Behind the Bullitzer
Published: Thursday, December 6, 2012
Updated: Thursday, December 6, 2012 00:12
Students in First Year Composition (FYC) in the English department this semester had the chance to win the USF version of the Pulitzer prize — the “Bullitzer.”
In its second year, the Bullitzer is based on the acclaimed writing award given annually by Colombia University in 21 categories.
The Bullitzer has eight categories: One each for Composition 1 projects 1, 2 and 3, one each for Composition 2 projects 1, 2 and 3, a prize for the online composition course and a prize for best blog or discussion post.
English instructor Katherine McGee, who is coordinating the program this year, said the Bullitzer encourages students to “put forth an effort to revise and perfect their writing.”
Though there is not a monetary prize for the award, McGee said it is an honor students can put on their resumes to demonstrate their writing competency.
Winners were chosen based on ratings from readers, and McGee said readers look for organized, eloquent and
well-supported argument. For someone who developed an interest in literature during her high school English class, theBullitzer gives McGee a chance to give back.
“I enjoy reading and writing and discussing literature,” she said. “(Teaching) would be a way that I could do it for the rest of my life.”
Some composition instructors require students to enter a paper into the competion, while others make it optional.
But the entries are based on class assignments often dealing with real-world issues such as recycling, human
trafficking, homelessness, same-sex marriage, smoking at USF and domestic violence.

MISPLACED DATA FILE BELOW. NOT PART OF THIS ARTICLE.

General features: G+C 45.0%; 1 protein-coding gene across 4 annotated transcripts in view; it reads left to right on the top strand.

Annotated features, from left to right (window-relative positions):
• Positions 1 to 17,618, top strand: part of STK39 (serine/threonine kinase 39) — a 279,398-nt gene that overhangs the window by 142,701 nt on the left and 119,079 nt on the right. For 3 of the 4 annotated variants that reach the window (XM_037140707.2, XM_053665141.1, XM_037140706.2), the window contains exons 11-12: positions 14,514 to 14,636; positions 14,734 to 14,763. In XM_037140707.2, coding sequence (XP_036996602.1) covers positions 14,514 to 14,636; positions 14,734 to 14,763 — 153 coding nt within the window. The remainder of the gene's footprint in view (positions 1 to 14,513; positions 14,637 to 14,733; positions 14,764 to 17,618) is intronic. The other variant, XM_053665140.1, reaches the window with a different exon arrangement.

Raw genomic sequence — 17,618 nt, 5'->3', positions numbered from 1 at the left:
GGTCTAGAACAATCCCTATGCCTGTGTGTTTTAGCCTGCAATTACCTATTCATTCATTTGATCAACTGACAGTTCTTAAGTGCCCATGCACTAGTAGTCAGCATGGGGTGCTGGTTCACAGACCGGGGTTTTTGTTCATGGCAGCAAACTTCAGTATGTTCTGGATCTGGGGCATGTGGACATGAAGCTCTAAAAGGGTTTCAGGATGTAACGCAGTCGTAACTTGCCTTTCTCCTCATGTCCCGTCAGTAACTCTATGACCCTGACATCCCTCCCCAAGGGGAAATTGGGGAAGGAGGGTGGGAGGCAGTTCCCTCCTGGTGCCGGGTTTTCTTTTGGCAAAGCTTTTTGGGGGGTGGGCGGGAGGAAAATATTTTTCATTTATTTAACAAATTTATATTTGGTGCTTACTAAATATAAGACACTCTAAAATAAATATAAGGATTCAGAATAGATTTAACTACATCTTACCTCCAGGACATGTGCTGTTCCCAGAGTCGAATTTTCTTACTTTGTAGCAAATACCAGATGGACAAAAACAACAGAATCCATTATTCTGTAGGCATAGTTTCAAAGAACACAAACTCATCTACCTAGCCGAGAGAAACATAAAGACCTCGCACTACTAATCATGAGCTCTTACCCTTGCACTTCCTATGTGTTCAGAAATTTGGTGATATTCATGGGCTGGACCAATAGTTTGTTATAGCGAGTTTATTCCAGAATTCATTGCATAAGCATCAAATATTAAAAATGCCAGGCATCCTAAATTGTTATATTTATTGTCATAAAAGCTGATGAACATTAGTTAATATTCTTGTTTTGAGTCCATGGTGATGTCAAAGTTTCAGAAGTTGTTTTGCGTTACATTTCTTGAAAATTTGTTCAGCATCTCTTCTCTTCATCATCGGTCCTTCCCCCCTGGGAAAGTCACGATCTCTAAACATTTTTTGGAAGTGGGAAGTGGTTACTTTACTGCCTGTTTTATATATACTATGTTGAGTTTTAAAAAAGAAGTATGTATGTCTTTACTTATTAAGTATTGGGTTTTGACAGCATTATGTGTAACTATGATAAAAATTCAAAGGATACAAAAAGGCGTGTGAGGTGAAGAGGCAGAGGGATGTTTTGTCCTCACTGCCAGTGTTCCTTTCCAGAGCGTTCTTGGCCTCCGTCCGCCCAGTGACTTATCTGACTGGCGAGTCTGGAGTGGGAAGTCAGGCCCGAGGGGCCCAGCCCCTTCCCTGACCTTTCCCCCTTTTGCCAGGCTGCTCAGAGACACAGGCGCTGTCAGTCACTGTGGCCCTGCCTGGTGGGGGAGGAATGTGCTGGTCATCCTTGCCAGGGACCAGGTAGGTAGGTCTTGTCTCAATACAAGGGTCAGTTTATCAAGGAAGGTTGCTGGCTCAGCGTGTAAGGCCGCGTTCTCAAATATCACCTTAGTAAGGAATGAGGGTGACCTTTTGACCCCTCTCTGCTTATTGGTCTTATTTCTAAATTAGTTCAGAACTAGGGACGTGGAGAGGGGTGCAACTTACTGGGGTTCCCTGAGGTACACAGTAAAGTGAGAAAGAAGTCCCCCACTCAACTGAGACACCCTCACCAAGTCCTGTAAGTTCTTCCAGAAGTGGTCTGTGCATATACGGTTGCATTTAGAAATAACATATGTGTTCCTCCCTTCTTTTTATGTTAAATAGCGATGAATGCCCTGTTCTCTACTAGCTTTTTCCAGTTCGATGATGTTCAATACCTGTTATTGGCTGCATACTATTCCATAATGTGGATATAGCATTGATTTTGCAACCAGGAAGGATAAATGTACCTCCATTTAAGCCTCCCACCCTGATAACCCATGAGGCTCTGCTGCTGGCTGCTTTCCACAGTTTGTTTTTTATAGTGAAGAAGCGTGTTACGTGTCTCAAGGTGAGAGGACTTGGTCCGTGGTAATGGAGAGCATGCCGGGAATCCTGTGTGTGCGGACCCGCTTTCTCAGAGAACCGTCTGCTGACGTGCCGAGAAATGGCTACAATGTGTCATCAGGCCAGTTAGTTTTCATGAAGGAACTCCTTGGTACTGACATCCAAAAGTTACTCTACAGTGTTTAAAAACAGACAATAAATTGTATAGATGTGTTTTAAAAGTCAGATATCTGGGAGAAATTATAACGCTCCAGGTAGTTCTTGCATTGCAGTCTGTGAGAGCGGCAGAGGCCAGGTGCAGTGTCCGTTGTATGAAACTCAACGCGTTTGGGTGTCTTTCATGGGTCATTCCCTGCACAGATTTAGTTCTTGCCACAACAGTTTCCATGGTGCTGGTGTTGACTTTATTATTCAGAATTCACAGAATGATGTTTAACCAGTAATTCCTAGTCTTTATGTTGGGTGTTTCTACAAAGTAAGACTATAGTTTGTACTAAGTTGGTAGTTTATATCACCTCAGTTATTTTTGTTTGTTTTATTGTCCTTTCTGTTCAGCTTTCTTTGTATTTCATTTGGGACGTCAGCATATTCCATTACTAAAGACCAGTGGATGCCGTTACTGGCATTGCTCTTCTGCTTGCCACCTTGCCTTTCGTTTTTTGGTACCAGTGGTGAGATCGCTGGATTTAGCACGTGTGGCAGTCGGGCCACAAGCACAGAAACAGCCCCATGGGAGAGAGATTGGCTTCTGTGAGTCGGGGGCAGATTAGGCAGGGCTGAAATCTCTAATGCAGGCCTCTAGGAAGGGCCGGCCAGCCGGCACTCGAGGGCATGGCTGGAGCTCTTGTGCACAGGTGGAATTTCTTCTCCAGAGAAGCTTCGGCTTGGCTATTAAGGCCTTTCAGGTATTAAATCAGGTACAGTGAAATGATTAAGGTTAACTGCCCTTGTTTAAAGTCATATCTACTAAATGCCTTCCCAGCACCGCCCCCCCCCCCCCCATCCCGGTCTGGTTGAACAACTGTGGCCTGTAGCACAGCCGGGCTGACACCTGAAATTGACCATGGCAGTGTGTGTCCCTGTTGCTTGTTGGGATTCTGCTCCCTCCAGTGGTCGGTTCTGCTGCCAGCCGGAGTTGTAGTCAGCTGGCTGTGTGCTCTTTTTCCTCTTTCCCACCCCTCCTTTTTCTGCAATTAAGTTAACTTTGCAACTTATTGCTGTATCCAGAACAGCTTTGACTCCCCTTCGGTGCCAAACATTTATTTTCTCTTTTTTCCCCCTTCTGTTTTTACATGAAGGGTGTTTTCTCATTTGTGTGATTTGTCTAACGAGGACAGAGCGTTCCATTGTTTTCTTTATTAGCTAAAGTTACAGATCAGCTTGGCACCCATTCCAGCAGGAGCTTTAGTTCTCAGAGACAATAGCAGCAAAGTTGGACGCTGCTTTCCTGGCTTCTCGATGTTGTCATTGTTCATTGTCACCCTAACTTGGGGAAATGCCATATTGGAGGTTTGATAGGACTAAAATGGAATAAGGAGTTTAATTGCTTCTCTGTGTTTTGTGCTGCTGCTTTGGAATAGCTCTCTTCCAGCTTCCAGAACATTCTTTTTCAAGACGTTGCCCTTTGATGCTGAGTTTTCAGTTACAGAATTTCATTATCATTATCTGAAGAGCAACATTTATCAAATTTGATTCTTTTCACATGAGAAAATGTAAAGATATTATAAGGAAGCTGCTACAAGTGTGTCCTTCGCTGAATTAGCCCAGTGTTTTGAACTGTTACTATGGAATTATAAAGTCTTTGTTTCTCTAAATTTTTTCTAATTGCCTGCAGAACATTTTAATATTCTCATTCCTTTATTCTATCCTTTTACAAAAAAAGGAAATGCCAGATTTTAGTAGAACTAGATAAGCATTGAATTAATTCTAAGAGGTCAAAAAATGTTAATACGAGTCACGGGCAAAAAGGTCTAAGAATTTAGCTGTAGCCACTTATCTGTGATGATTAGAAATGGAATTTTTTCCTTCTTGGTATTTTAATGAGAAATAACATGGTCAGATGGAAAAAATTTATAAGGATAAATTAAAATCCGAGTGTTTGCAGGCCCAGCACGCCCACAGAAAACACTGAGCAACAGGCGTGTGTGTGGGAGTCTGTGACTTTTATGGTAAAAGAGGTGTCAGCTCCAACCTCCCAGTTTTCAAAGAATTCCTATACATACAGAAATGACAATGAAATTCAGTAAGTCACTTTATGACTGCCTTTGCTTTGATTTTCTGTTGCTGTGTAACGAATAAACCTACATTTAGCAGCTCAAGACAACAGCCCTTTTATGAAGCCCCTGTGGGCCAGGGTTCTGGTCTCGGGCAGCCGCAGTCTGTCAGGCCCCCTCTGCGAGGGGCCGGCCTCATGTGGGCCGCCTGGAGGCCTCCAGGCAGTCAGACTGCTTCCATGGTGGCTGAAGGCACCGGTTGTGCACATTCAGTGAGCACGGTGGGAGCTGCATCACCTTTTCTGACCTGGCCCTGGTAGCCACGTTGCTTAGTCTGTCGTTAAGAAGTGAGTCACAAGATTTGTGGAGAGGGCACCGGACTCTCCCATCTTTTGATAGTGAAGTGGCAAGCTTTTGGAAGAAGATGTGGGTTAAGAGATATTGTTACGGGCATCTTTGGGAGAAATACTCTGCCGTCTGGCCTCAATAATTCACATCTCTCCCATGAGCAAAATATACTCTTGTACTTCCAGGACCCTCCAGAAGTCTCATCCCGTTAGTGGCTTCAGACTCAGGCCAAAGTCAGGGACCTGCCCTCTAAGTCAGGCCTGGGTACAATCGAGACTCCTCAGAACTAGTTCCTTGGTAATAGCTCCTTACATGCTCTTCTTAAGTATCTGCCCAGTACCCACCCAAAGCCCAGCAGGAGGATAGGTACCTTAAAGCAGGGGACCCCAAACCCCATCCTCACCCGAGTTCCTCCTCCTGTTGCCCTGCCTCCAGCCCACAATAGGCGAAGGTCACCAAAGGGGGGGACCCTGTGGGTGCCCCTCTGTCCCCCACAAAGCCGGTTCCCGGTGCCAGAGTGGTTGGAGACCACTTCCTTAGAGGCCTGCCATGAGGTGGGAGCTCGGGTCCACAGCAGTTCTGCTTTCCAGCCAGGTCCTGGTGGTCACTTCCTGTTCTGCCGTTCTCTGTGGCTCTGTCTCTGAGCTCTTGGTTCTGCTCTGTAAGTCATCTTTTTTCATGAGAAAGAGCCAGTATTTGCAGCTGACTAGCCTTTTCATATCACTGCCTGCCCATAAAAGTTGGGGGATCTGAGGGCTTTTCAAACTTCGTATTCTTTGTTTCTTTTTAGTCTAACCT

This year, freshman Madina Dyussembayeva won a Bullitzer for her piece about Islamophobia.
Other winners include Janae Poppa-Deis, a transfer student majoring in business management whose paper was about women in alcohol advertisements, and Alexa Steinbruek, a biomedical science student who wrote about euthanasia.
Though McGee said she knows no piece of writing can ever be perfect, as an instructor she enjoys working with students who “can think for themselves.”
Having completed her master’s degree at a private university, McGee found that USF offered a far more diverse group of students to instruct. As she continues to become more experienced as a professor, she said she has
relaxed from a stricter former teaching style, she said.
She tries to differentiate her curriculum a little each semester in ways like creating the Bulitzer Prize.
McGee said the Bullitzer prize will provide students an incentive to improve their ability to compose thoughts in an organized, formatted way, and would be an early opportunity in first year students’ college career to build their resume.